True North Initiative: News Scan 06 12 17


Privately-sponsored Syrian refugees more likely to find work: Document

Syrian refugees sponsored by private groups such as churches and charities are five times more likely than those sponsored by the Trudeau government to have found work in Canada, the Toronto Sun has learned. According to a January 2017 ministerial briefing document from the Department of Immigration, Refugees and Citizenship Canada (IRCC), all Syrian refugees face “barriers to employment” — but the outcomes for different programs is stark. (Toronto Sun)

Vancouver Island activists call out federal government over Canada’s refugee backlog

A Vancouver Island group is among many across the country upset because the Syrian families they’ve raised thousands of dollars to sponsor and bring to Canada are still stuck overseas. Last year, more than 40,000 Syrian refugees were welcomed to the country as Prime Minister Justin Trudeau encouraged Canadians to sponsor. Victoria residents Kristina Stevens and Christine Johnston are among the thousands across the country who responded to that call. (Global)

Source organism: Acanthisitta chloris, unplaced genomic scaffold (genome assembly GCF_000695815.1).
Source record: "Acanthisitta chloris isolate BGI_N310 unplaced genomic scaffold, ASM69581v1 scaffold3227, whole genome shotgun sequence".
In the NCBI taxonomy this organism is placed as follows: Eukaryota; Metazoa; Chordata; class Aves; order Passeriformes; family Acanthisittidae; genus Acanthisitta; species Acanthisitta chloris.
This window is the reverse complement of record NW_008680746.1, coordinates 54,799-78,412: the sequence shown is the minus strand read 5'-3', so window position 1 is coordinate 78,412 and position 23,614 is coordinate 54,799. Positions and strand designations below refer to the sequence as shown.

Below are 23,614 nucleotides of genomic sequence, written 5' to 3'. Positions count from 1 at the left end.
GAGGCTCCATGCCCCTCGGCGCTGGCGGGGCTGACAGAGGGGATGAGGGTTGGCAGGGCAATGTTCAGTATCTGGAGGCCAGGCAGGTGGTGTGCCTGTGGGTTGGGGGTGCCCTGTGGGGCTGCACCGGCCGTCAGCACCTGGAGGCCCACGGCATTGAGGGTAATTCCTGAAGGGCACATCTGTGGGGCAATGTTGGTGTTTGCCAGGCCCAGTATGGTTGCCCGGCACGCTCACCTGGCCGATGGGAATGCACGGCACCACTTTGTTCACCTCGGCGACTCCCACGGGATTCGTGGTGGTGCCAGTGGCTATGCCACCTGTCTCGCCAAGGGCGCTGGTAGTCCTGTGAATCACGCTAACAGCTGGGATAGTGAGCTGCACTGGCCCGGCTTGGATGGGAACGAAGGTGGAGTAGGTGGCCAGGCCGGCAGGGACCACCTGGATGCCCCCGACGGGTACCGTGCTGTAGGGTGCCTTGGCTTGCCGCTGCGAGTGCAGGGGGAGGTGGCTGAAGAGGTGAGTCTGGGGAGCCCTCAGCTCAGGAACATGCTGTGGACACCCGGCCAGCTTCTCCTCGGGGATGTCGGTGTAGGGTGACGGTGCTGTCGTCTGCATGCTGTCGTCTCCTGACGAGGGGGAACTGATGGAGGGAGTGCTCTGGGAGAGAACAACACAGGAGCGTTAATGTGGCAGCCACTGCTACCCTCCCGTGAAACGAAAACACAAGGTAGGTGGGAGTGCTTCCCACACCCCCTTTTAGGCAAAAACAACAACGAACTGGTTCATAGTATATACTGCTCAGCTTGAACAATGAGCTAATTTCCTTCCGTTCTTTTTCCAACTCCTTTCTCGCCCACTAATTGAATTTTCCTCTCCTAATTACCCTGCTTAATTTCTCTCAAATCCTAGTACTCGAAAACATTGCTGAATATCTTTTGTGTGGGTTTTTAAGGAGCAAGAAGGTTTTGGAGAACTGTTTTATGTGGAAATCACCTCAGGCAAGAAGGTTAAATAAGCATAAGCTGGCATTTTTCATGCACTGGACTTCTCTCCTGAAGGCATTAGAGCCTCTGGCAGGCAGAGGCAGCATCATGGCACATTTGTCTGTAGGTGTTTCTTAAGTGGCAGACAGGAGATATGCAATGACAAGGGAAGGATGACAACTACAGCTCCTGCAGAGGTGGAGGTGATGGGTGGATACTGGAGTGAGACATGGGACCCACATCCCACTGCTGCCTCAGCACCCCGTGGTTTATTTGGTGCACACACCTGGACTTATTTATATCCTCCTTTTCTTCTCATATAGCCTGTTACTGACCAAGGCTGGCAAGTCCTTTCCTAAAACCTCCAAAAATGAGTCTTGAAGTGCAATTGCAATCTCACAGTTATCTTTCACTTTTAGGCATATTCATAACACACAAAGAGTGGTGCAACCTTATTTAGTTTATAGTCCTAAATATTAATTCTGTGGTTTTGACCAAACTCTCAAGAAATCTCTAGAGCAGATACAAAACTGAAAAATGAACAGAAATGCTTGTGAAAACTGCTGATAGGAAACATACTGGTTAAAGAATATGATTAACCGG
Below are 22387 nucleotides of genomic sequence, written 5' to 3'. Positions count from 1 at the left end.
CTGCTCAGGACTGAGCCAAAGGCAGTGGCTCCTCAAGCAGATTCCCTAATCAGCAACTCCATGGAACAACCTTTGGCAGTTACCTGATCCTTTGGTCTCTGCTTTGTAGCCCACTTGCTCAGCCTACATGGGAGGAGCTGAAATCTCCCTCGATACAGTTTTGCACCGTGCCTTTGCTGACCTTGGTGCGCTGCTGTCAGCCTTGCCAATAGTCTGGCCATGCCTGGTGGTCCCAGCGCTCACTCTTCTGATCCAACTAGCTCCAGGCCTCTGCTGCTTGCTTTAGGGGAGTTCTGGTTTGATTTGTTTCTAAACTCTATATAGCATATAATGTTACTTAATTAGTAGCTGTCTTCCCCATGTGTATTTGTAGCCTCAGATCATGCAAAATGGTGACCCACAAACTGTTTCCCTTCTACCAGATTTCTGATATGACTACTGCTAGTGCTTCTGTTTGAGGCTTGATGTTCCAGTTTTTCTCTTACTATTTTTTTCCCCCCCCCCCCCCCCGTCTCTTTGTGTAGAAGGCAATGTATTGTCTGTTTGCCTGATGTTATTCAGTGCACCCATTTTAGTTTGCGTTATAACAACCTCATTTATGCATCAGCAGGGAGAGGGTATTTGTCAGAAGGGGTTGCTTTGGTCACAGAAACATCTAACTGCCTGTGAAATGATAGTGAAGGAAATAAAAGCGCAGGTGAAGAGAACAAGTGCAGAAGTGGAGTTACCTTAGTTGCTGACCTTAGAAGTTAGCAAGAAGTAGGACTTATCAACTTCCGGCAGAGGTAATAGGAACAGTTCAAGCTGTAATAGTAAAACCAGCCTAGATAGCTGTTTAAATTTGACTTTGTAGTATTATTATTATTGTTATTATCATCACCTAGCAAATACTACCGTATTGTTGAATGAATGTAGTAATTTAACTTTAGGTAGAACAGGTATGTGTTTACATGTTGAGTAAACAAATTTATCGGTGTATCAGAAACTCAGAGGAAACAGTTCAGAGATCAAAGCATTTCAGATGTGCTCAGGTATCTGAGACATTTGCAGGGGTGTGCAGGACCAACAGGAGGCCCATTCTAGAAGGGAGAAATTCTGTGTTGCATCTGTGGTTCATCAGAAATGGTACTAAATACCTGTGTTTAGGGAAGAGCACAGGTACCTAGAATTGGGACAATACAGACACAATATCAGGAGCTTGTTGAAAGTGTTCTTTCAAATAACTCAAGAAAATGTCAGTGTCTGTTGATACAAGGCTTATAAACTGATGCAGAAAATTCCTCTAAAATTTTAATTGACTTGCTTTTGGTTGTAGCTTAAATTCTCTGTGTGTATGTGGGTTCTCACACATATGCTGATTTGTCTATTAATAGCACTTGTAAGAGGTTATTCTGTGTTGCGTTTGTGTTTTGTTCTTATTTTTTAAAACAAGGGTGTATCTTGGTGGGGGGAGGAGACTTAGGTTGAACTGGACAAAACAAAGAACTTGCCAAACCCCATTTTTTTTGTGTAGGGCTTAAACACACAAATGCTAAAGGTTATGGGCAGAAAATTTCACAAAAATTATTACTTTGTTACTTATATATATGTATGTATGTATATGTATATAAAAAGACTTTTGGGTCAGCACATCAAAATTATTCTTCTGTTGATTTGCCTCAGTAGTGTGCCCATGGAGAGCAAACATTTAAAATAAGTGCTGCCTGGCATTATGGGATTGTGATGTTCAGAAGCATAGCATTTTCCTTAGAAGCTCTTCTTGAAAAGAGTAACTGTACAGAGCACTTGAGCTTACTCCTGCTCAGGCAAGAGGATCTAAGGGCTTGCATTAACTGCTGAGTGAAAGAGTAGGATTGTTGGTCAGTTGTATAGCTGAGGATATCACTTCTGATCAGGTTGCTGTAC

Liberals' citizenship bill to proceed with some Senate amendments

The Liberal government is prepared to adopt some of the Senate's proposed amendments to its citizenship bill, Immigration Minister Ahmed Hussen said Friday. Bill C-6 is designed to repeal many of the previous Conservative government's changes to how people become citizens — and how they can lose that status. (CBC)

Asylum seeker walked into Canada across farmer's field after entry denied at official crossing

A Liberian woman who walked into Canada through a farmer's field says she only took that route after being denied entry at a border crossing. On May 8, Watta Cephus came to Canada to claim asylum by walking through the field — something she says she was too afraid to do in March, after she first tried to enter Canada at an official crossing. (CBC)

Quebec murder suspect set free due to trial delays to be deported within weeks